"The main purpose in setting up the children's activities is really only to assist the parents in looking after their children, not to take over, " Swami explained. "Sometimes the parents are happy to pass on the whole responsibility to us. The parenting course is a must. Unless you have the parents, you're efforts just don't succeed. Parents need to be equally involved. We pass on some values on Sunday, then they spend all week at home, and next Sunday it is back to square one."
Swami then shared how his instructors approach the children, "One of the golden rules that Pramukh Swami has given to these teachers is that you must love the children as though they are your own. With that love you handle them. That will really generate a lot of energy to pass on the values to them. Before you teach the children, you must realize what their needs are. When you address some of their worldly needs, they get interested in the organization. Then you can also pass on the spiritual and cultural values. It is a holistic approach."
The education team explained that the Neasden temple runs a Sunday school for three hours, from 10:00 am to 1:00 pm. This is their main teaching program. The first 45 minutes is called "Children's Forum, " encompassing morals, religion and culture. It is followed by 30 minutes of sports and then one hour and a quarter of Gujarati language study, which also includes a significant religious focus. They conduct these classes for nine years, from age 6 to 14. The children do well in their language studies, but, Swamiji lamented, tended to forget Gujarati in their later teens. "They see no economic benefit to retaining it, " he said.
Each festival during the year, such as Deepavali, Ramnavami, Janmashtami and Holi, offers additional teaching opportunities, including dance and drama. After witnessing his children in a drama, one parent said, "I never knew until today my children had such talent." The children are encouraged to do volunteer work at the temple, and given major responsibility in the process--an experience that bonds them to the temple, makes them feel they "own " it, as Swami said.
For example, each year on Deepavali day the temple hosts 50,000 visitors. The children are given the task--by themselves--to organize and run the shoe rack. Yogibhai claims it to be the largest in the world. They operate it from 7:00 am to 10:30 pm, with up to 3,000 pairs of shoes at once, and not one is lost by day's end. Such delegation of responsibility has been a successful part of their teaching program.
The temple promotes sports programs for the children and even has a complete gymnasium, near the satsang hall.
As to materials, "children don't like big books," Yogibhai observed. Consequently, the educators worked to produce a large number of smaller items, not only the story books and workbooks, but also videos and CDs which capture the children's attention. One excellent CD was produced entirely by the children themselves. They wanted to present the teachings in Gujarati, but have adapted to the need for English-language material. In part, Swami said, they had studied the kind of teaching materials the Christians were using, adapting, for example, the concept of a children's Bible to create a children's Bhagavad Gita.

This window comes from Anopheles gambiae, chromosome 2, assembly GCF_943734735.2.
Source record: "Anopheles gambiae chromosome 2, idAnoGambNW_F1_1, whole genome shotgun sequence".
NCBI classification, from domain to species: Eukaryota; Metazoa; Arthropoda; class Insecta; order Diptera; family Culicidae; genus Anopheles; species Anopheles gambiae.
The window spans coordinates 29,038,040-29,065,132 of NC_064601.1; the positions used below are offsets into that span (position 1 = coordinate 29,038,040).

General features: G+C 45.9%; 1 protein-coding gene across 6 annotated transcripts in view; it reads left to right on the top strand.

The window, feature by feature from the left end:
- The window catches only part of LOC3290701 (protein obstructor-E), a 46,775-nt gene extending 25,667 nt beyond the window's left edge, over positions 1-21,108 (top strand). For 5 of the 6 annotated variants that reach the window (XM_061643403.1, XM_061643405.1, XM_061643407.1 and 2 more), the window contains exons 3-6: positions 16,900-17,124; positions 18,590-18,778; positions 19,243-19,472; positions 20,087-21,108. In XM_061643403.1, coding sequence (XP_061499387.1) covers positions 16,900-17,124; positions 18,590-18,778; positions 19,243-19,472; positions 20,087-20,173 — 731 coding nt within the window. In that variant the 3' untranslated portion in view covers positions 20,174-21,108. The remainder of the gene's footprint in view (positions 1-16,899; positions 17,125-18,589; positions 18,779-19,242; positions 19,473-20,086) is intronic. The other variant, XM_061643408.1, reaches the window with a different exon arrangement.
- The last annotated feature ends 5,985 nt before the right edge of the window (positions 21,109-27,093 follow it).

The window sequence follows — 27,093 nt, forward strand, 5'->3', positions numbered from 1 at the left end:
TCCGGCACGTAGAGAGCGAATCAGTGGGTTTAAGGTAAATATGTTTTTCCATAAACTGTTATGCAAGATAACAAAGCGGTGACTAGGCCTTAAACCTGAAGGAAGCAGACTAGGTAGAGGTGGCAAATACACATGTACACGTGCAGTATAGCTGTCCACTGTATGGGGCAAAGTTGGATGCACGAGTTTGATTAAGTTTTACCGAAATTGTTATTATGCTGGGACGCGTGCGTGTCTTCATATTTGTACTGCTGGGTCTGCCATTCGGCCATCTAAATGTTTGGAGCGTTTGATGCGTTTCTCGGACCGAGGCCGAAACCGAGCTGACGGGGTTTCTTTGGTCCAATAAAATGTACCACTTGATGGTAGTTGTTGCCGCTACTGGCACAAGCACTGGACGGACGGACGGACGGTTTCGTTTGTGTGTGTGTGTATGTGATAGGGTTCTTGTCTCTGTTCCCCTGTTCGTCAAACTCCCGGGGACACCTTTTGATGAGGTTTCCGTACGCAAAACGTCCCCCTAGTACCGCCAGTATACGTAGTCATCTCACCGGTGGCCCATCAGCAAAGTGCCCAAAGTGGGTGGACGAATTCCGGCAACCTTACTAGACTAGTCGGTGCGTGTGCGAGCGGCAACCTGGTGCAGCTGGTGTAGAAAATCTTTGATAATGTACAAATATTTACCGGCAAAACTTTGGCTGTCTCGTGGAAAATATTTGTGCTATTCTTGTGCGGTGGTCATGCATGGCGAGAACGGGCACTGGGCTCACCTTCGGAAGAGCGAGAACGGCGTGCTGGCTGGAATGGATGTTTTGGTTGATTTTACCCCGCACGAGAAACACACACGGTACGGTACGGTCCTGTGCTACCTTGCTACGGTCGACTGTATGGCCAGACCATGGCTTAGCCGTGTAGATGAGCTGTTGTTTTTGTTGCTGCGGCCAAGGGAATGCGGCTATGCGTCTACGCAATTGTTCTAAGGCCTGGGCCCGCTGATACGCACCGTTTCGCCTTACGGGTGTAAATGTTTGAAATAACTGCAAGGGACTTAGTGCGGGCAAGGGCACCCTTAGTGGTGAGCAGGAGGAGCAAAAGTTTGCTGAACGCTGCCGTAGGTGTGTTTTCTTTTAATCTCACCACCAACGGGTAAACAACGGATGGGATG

Another useful training program was begun in 2004 when groups of children were sent to residential homes for the elderly. There they put on a cultural program with dance, song and speeches, then spent time with the elderly of all the communities of the UK, Indian and non-Indian. They'd ask, "Uncle, do you get a chance to go out? How often do they take you for shopping? Do they take you to a park? Do your children come and visit you?" Swami said, "They got very nice feedback. These elderly people were excited because for the very first time, someone had come to their doorstep to entertain them. These children also went with some gifts for them. One of them confided, 'For the last thirty years I haven't had a gift from anyone.' The children for their part learned that although the residential homes had all the facilities, each one living there felt alone. When they came back, they told us, 'What I learned is that when my parents get older, I will not put them in a residential home. I will take care of them.' "
Yogibhai said they work with the teens to stand up to peer pressure, especially as they move into college. A key, he said, is to convince them that "the Hindu way is the way for the world to move forward, because it is the way that teaches everyone of every background to live harmoniously without conflict."
They also deal creatively with peer pressure of another sort, that created by English festivals, such as New Year's Eve. Instead of trying to keep the youth away from parties, the temple has its own New Year's Eve party for December 31, which the youth plan themselves. "It has nothing to do with Hinduism, but if we do not do this, they will go out to other parties. And in that one party, they can lose all the values they learned in their life. We protect them and entertain them, " Swami said.